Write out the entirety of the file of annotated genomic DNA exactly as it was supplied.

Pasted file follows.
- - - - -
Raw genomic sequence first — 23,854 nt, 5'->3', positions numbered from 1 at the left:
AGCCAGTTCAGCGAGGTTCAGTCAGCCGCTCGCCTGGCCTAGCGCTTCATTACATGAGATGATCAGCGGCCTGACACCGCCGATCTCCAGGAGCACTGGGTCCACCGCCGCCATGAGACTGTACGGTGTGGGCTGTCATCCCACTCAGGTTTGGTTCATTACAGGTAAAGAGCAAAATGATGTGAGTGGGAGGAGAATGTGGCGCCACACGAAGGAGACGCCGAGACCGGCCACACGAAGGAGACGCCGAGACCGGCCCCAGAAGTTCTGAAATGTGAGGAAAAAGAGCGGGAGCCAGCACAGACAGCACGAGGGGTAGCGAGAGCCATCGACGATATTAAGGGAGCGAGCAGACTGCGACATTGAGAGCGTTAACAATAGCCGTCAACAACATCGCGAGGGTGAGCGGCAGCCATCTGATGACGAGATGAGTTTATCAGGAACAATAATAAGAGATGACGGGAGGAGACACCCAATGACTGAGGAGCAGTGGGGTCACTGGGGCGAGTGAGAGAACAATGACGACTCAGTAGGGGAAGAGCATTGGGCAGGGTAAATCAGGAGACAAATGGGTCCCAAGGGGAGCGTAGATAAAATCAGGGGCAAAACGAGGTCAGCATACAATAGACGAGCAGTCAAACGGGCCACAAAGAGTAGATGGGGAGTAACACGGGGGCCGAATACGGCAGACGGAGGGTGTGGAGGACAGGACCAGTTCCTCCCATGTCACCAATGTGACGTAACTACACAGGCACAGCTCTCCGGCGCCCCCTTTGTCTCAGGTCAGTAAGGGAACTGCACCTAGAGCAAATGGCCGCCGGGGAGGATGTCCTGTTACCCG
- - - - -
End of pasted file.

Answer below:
Raw genomic sequence first — 23,854 nt, 5'->3', positions numbered from 1 at the left:
AGCCAGTTCAGCGAGGTTCAGTCAGCCGCTCGCCTGGCCTAGCGCTTCATTACATGAGATGATCAGCGGCCTGACACCGCCGATCTCCAGGAGCACTGGGTCCACCGCCGCCATGAGACTGTACGGTGTGGGCTGTCATCCCACTCAGGTTTGGTTCATTACAGGTAAAGAGCAAAATGATGTGAGTGGGAGGAGAATGTGGCGCCACACGAAGGAGACGCCGAGACCGGCCACACGAAGGAGACGCCGAGACCGGCCCCAGAAGTTCTGAAATGTGAGGAAAAAGAGCGGGAGCCAGCACAGACAGCACGAGGGGTAGCGAGAGCCATCGACGATATTAAGGGAGCGAGCAGACTGCGACATTGAGAGCGTTAACAATAGCCGTCAACAACATCGCGAGGGTGAGCGGCAGCCATCTGATGACGAGATGAGTTTATCAGGAACAATAATAAGAGATGACGGGAGGAGACACCCAATGACTGAGGAGCAGTGGGGTCACTGGGGCGAGTGAGAGAACAATGACGACTCAGTAGGGGAAGAGCATTGGGCAGGGTAAATCAGGAGACAAATGGGTCCCAAGGGGAGCGTAGATAAAATCAGGGGCAAAACGAGGTCAGCATACAATAGACGAGCAGTCAAACGGGCCACAAAGAGTAGATGGGGAGTAACACGGGGGCCGAATACGGCAGACGGAGGGTGTGGAGGACAGGACCAGTTCCTCCCATGTCACCAATGTGACGTAACTACACAGGCACAGCTCTCCGGCGCCCCCTTTGTCTCAGGTCAGTAAGGGAACTGCACCTAGAGCAAATGGCCGCCGGGGAGGATGTCCTGTTACCCG